For some hospital officials, enough is enough when it comes to state funding cuts.
Gov. Chris Christie has trimmed some $300 million in state and federal dollars from New Jersey’s charity-care fund over the past two years, nearly slicing in half funding to reimburse hospitals for treating uninsured patients.
Last week the administration floated two additional funding cuts impacting charity care and Medicaid rates that would cost the state’s healthcare system another $175 million between this July and the summer of 2018. Treasury officials pointed to the fact that with 700,000 more residents enrolled in health insurance plans, including the federal Medicaid program, since the Affordable Care Act took full effect in 2014, hospitals are now providing far less “uncompensated care” than in the past.
But hospital advocates have insisted many facilities are still struggling to cover the shortfalls in their budgets. They fear that additional cuts would be felt statewide and could particularly hurt safety-net hospitals that treat a large share of the Garden State’s low-income and immigrant population. And they have started to push back, encouraging state officials to protect the original funding levels, at least in the coming years.
“We are disappointed that healthcare funding for the most vulnerable population has been targeted by these cuts,” said Betsy Ryan, president and CEO of the New Jersey Hospital Association, which represents the state’s 72 acute-care facilities. “We look forward to working with the Legislature and the governor on this important issue.”
News of the new cuts surfaced Wednesday, when acting Treasurer Ford Scudder told members of the Assembly budget committee that weak tax collections would result in a $600 million gap in the proposed $34.8 billion budget, which lawmakers must approve by the end of June. Scudder said the administration would make a number of reductions to balance the proposed budget, including trimming $25 million from charity care. Because this funding triggers a one-to-one federal match, the full impact would be $50 million.
As a result, the charity-care budget for fiscal year 2017 would shrink from the $352 million budgeted in February to $302 million. Scudder said the impact would be offset in part by the new funding flowing to hospitals through the insurance plans, including the federal Medicaid program, that cover the cost of treating all these newly enrolled patients.
[related]The following day, Christie told healthcare providers gathered at Jersey Shore Medical Center in Neptune for an event to showcase the state’s work to battle opioid addiction that he would withhold $127 million proposed for fiscal year 2017 in future years if the substance-abuse programs funded with the money didn’t show positive results. The FY17 dollars are dedicated to increasing historically low Medicaid reimbursement rates for healthcare providers who treat mental health and addiction issues. But if the money isn’t spent wisely, Christie reportedly said it would not be included in the FY2018 budget.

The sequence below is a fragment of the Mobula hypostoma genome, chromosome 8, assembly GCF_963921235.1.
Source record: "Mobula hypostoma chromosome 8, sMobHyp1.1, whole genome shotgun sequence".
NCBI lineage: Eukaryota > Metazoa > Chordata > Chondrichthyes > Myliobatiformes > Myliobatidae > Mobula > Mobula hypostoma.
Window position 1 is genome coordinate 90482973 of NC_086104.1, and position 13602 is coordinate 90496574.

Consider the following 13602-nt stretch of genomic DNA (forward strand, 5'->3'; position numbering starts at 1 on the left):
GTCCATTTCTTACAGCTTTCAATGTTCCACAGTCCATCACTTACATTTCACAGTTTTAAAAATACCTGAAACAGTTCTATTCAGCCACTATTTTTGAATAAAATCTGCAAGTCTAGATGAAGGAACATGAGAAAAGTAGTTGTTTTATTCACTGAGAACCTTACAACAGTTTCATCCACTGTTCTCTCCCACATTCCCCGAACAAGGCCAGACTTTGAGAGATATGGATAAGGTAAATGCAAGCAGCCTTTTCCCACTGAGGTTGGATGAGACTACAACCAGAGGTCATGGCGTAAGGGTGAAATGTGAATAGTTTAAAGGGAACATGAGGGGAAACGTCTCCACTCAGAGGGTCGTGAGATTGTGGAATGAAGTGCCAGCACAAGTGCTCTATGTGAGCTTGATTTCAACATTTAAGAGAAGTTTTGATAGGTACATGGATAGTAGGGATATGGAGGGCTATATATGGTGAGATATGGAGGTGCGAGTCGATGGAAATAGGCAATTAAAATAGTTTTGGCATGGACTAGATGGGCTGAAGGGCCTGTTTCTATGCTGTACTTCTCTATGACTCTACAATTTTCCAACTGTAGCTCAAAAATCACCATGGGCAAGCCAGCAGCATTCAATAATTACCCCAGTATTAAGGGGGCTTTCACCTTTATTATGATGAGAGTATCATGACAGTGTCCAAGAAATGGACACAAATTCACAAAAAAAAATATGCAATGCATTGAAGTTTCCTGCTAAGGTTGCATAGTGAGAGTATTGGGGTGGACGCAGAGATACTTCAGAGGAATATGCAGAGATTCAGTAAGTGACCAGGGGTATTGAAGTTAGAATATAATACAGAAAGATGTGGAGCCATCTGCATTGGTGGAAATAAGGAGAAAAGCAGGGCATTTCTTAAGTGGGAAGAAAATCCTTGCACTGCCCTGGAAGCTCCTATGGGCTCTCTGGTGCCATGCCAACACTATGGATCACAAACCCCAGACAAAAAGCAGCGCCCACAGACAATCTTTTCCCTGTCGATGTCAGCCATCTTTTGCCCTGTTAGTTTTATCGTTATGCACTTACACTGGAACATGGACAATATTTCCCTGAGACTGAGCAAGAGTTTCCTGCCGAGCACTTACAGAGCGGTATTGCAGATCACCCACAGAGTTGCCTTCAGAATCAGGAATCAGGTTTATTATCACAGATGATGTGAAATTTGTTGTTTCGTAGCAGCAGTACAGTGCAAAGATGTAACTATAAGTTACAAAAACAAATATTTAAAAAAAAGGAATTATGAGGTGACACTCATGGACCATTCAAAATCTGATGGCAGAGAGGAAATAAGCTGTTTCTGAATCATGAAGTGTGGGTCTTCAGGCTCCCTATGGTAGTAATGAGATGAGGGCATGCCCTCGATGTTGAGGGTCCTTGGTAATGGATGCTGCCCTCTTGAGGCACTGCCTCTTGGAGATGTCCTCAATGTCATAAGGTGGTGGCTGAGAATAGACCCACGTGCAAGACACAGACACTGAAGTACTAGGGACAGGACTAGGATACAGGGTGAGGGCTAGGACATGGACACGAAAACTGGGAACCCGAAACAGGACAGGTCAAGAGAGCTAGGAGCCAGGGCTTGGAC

Representatives of the state’s hospital industry were quick to raise concerns about any additional cuts to charity care and the loss of future Medicaid dollars. Even at the existing levels, charity care does not cover the full cost of treating those who lack insurance or are covered by Medicaid, which pays 70 cents for each $1.00 spent.
Suzanne Ianni, president and CEO of the Hospital Alliance of New Jersey, which represents safety net facilities in particular, said the organization “is working with the Legislature and administration to explain why another cut to charity care just can’t happen.” She added, “While we understand that balancing New Jersey’s budget is no easy feat, our policymakers must find $25 million somewhere else to plug the budget gap. “
Even with the insurance expansion in recent years, as many as a million people still lack coverage, according to the Hospital Alliance. Ryan, with NJHA, said this includes roughly 500,000 undocumented immigrants who “fell through the cracks” of the ACA.
Both Ryan and Ianni also raised concerns about the governor’s suggestion that he might not continue to support the higher Medicaid reimbursement rates beyond the coming year. They praised the governor’s plan to boost these rates in FY17 — an increase fueled largely by federal dollars — but underscored that the increase still won’t close the gap between the cost of care and the reimbursement provided through Medicaid.
“So while it is true that additional Medicaid revenue has been paid to hospitals, if that money doesn’t cover the cost of care to Medicaid patients, how can that funding be used to justify a further cut to charity care,” Ianni wondered.
Debra Wentz is president and CEO of the New Jersey Association of Mental Health and Addiction Agencies, a network of providers that treat hundreds of thousands of Medicaid patients statewide for mental-health and substance-abuse issues. She had a slightly different take on Christie’s comments on future Medicaid funding.
“I think the governor was strongly making a point to his own administration staff, saying that the funds should be used wisely and effectively in enabling more people to access treatment and helping to address the opioid crisis and that with this additional infusion of funds, he was expecting results,” said Wentz, who attended the event at Jersey Shore Medical Center.
Either way, Wentz reiterated her organization’s established position that even with the additional $127 million the proposed rates are not high enough to cover the cost of certain mental-health and substance-abuse treatments. These providers are also bracing for an overhaul in the state’s payment system which some fear will leave them millions of dollars short.